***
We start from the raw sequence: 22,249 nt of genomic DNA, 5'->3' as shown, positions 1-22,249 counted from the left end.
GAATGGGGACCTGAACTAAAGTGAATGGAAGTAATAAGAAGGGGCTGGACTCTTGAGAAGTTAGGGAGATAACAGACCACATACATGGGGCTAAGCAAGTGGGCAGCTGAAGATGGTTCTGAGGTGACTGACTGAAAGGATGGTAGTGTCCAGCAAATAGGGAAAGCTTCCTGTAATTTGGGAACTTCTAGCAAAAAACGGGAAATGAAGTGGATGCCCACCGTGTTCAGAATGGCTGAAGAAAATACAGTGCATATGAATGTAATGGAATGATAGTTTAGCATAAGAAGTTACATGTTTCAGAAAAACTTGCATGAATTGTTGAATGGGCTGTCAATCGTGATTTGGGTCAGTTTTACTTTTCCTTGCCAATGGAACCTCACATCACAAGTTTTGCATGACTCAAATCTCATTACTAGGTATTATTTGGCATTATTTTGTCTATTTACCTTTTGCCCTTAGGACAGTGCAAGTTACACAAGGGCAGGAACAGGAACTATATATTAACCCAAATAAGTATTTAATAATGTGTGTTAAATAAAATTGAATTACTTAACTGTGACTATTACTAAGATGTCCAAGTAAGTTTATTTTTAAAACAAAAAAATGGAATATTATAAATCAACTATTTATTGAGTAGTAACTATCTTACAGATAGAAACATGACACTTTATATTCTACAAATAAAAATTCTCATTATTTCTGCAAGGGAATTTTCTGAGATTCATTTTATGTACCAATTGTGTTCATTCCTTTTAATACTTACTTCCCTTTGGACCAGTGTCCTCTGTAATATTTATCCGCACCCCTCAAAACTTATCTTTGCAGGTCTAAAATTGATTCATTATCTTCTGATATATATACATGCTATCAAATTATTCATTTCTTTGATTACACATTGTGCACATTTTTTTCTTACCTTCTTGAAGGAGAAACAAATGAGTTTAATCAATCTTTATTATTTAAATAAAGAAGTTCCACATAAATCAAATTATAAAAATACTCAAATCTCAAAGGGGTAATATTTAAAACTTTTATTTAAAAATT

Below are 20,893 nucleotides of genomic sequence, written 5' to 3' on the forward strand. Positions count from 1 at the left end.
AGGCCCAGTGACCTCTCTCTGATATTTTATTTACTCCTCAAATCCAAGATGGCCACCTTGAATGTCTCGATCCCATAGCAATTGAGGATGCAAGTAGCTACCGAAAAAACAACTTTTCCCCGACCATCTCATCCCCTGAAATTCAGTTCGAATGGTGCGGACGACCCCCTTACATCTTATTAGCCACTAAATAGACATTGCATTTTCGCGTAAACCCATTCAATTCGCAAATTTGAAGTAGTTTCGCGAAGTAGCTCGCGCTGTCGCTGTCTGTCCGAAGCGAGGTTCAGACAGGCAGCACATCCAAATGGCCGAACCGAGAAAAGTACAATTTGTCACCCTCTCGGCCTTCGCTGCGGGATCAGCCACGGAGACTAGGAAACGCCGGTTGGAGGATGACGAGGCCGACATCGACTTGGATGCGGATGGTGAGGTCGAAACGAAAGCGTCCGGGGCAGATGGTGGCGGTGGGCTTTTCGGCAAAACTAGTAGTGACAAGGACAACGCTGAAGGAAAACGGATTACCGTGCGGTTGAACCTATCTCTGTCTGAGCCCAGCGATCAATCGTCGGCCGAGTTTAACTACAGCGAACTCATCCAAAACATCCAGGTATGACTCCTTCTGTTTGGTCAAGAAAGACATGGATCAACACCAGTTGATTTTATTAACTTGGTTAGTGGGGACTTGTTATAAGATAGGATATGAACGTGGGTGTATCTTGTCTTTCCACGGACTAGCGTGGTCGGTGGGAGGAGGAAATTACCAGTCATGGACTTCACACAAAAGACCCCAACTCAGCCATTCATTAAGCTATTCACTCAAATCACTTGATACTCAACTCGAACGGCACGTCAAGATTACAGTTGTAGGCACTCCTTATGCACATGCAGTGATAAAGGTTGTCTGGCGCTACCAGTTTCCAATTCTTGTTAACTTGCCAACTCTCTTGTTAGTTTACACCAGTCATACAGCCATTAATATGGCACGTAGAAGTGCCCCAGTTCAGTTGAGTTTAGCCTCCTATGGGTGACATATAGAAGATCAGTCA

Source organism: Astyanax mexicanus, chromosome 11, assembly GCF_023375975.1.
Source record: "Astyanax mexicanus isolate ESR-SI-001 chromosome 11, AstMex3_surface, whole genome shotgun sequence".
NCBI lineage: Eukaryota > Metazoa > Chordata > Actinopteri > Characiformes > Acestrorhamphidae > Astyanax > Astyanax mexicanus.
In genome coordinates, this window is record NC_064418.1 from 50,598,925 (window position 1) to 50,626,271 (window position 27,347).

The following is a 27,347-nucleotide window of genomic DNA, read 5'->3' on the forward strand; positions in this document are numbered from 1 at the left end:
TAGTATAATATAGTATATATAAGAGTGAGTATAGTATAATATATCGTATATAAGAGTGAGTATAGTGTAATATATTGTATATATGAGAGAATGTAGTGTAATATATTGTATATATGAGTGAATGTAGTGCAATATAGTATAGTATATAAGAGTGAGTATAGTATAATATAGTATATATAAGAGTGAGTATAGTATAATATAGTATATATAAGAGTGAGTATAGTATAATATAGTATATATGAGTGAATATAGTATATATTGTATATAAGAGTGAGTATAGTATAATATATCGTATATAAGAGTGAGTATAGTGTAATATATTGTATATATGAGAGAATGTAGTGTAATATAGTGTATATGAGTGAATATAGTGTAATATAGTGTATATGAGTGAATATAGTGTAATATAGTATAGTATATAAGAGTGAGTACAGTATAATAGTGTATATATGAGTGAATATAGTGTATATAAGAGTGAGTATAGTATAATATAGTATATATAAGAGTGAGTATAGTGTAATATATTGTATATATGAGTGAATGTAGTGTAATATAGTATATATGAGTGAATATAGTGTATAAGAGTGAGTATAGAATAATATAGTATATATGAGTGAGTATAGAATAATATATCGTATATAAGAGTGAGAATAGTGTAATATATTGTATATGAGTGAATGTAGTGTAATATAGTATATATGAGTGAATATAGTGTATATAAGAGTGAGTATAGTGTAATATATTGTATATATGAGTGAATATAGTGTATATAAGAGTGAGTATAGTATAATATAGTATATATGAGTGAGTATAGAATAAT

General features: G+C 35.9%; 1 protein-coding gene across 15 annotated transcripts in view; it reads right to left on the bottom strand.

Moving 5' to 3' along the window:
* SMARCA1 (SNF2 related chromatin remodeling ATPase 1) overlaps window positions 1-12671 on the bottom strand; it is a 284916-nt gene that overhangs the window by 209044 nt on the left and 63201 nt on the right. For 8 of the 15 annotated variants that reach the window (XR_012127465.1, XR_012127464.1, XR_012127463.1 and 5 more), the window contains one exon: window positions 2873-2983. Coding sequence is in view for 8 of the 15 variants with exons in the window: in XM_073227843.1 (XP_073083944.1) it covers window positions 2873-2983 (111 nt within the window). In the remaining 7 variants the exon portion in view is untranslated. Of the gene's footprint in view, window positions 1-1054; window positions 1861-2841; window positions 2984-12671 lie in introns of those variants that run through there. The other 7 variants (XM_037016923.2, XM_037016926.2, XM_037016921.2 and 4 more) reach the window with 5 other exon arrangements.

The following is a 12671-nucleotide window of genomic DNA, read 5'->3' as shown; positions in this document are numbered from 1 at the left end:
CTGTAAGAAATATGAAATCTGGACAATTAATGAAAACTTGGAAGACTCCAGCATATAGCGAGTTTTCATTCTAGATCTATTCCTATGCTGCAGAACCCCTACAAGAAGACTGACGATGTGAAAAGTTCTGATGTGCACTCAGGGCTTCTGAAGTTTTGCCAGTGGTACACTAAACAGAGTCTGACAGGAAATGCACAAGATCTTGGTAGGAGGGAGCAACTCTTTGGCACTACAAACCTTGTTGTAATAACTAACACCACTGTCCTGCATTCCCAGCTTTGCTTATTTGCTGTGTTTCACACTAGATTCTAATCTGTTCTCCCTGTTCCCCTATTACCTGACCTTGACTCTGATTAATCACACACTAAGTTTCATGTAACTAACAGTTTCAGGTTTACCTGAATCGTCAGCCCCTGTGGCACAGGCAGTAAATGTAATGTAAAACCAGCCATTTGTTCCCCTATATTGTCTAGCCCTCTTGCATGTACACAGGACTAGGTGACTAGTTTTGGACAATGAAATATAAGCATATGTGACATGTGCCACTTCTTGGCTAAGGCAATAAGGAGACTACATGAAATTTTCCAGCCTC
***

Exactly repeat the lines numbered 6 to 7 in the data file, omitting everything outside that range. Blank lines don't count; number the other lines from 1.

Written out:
Source record: "Astyanax mexicanus isolate ESR-SI-001 chromosome 11, AstMex3_surface, whole genome shotgun sequence".
NCBI lineage: Eukaryota > Metazoa > Chordata > Actinopteri > Characiformes > Acestrorhamphidae > Astyanax > Astyanax mexicanus.